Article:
Wilkins said several other motorists stopped and donated their coats and blankets. He also commended the first responders for arriving so quickly.

“The other people who stopped who were very helpful, and the first responders were there within five minutes,” he said. “Their response time was very quick.”

“Once the pros get there and get to work, the best thing I can do is get out of the way.”

Tom Perkins is a freelance writer for Reach the news desk at or 734-623-2530.



Fri, Feb 26, 2010 : 11:16 p.m.

Because the driver of the Camry was driving too close to the minivan ahead and/or not paying sufficient attention, five people were injured and required hospitalization. Shame!


Thu, Feb 25, 2010 : 10:29 a.m.

Cheers to Dr. Wilkins for his fine work in lending a helping hand. While the accident may or may not have been precipitated by aggressive driving by a car ahead, it likely came to pass for one simple reason. The vehicles were following too closely to one another and did not have sufficient time to respond to the events that unfolded. If there had been more space between the vehicles, each of the drivers would have had the time to slow down at a reasonable rate and avoid being hit from behind. Slow down and leave some space, people! Two seconds of gap is the minimum on a clear dry road. (remember driver ed?) On a slick surface, four makes more sense. Let's all arrive alive.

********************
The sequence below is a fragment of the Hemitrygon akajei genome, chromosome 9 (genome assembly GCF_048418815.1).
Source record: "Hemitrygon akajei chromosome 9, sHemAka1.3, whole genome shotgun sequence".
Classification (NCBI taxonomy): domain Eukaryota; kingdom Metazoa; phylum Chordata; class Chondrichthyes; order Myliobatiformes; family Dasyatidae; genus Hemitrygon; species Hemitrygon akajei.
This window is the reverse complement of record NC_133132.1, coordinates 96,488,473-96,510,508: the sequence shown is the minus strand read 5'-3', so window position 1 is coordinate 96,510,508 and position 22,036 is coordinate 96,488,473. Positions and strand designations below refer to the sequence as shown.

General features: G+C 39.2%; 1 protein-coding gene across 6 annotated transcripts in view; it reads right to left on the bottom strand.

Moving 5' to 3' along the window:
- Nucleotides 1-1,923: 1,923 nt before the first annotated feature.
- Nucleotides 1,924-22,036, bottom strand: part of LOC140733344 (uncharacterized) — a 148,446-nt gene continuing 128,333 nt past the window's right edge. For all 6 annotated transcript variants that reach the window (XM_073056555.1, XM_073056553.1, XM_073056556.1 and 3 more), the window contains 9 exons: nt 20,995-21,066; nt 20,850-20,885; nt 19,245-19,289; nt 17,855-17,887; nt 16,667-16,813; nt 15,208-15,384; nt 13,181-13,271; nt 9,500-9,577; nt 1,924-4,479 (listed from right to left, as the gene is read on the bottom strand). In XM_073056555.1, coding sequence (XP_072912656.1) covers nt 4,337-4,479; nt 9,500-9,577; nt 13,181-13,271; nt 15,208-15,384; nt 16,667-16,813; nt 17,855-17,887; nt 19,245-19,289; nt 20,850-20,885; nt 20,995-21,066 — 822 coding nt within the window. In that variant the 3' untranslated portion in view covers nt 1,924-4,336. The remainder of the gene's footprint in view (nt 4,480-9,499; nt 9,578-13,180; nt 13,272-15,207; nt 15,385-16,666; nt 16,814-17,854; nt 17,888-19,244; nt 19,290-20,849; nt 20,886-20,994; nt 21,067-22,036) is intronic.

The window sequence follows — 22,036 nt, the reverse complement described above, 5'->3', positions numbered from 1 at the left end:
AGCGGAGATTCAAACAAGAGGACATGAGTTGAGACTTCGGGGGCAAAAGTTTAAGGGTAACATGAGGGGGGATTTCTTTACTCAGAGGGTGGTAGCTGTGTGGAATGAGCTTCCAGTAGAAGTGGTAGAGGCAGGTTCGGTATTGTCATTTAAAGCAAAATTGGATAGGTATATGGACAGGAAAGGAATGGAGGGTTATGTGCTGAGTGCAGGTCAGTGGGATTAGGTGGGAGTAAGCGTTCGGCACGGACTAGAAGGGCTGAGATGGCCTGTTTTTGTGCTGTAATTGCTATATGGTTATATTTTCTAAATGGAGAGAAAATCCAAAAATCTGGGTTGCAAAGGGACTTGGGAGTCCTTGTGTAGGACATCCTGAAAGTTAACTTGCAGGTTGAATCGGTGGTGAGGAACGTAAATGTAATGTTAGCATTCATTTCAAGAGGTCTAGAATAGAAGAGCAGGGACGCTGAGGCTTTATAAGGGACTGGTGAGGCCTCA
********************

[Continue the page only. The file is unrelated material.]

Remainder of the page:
Thu, Feb 25, 2010 : 8:56 a.m.

Despite the accident & subsequent injuries likely being caused by someone's aggressive driving, this turned out to be a positive news story, thanks to Dr. Wilkins and all the others who stopped to lend a hand, coat, or blanket. We know they're out there, but it's still nice to hear about people who aren't too busy or impatient to stop to help someone in need. Thank you all.

Thick Candy Shell

Wed, Feb 24, 2010 : 7:43 p.m.

@Lokalisierung, your obvious liberal leaning makes you sound some what bitter. Apparently, you do not understand the laws of the land. It was an accident on the road. Michigan No-Fault law says that it will not be paid by his insurance or the normal insurance system. It will be paid by his automotive insurance and if need be for the rest of his life. That is why our insurance rates are so high!


Wed, Feb 24, 2010 : 12:46 p.m.

Good job Doc! If there is a bright side to somthing like this the victim probably saved $10,000 by having this off duty doc work on him. He still had to stay a week in the hospital so he's probably broke, but alive.

Marjorie Winkelman Lesko

Wed, Feb 24, 2010 : 9:55 a.m.

Thank you Dr. Wilkins. How wonderful that others stopped as well to lend a hand ( or a blanket). Let's hope those who were injured are recovering well.

Craig Lounsbury

Wed, Feb 24, 2010 : 9:11 a.m.

"With anti-lock brakes there are no skid marks" They were driving a Toyota, maybe the "braking program" wasn't running on the computer at the time.;)

scooter dog

Wed, Feb 24, 2010 : 8:52 a.m.

With anti-lock brakes there are no skid marks!!!!!!!!,thats why the came up with them so you do not slide and maintain control

Craig Lounsbury

Wed, Feb 24, 2010 : 7:38 a.m.

The term "first responder" was used several times in the story. I would contend as a trained medical doctor Dr Wilkins was the first responder.


Wed, Feb 24, 2010 : 6:59 a.m.

Kudoes to Dr Wilkins!!!! He sure lived up to the Hippocratic Oath he took when he became a physician.